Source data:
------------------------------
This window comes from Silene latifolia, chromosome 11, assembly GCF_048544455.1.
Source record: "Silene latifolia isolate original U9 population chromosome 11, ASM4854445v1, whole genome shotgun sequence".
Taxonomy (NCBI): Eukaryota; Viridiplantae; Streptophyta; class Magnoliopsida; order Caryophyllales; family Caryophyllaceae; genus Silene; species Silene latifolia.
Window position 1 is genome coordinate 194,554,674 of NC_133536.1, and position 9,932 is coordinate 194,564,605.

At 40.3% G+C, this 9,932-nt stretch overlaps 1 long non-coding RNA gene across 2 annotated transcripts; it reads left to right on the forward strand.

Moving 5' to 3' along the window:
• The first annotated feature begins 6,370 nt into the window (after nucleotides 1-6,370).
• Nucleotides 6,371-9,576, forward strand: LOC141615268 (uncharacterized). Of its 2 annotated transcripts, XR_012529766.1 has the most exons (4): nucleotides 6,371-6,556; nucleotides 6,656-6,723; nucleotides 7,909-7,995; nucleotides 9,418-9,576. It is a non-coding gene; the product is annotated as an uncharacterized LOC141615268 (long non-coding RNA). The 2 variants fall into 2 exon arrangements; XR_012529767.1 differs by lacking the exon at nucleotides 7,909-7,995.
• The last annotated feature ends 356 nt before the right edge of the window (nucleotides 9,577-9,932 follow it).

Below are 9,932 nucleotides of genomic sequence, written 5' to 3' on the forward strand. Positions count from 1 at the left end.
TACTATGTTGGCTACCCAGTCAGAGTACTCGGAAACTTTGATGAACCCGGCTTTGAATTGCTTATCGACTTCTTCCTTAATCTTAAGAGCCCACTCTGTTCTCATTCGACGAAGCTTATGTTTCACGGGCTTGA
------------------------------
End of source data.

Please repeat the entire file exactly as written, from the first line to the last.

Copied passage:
This window comes from Silene latifolia, chromosome 11, assembly GCF_048544455.1.
Source record: "Silene latifolia isolate original U9 population chromosome 11, ASM4854445v1, whole genome shotgun sequence".
Taxonomy (NCBI): Eukaryota; Viridiplantae; Streptophyta; class Magnoliopsida; order Caryophyllales; family Caryophyllaceae; genus Silene; species Silene latifolia.
Window position 1 is genome coordinate 194,554,674 of NC_133536.1, and position 9,932 is coordinate 194,564,605.

At 40.3% G+C, this 9,932-nt stretch overlaps 1 long non-coding RNA gene across 2 annotated transcripts; it reads left to right on the forward strand.

Moving 5' to 3' along the window:
• The first annotated feature begins 6,370 nt into the window (after nucleotides 1-6,370).
• Nucleotides 6,371-9,576, forward strand: LOC141615268 (uncharacterized). Of its 2 annotated transcripts, XR_012529766.1 has the most exons (4): nucleotides 6,371-6,556; nucleotides 6,656-6,723; nucleotides 7,909-7,995; nucleotides 9,418-9,576. It is a non-coding gene; the product is annotated as an uncharacterized LOC141615268 (long non-coding RNA). The 2 variants fall into 2 exon arrangements; XR_012529767.1 differs by lacking the exon at nucleotides 7,909-7,995.
• The last annotated feature ends 356 nt before the right edge of the window (nucleotides 9,577-9,932 follow it).

Below are 9,932 nucleotides of genomic sequence, written 5' to 3' on the forward strand. Positions count from 1 at the left end.
TACTATGTTGGCTACCCAGTCAGAGTACTCGGAAACTTTGATGAACCCGGCTTTGAATTGCTTATCGACTTCTTCCTTAATCTTAAGAGCCCACTCTGTTCTCATTCGACGAAGCTTATGTTTCACGGGCTTGA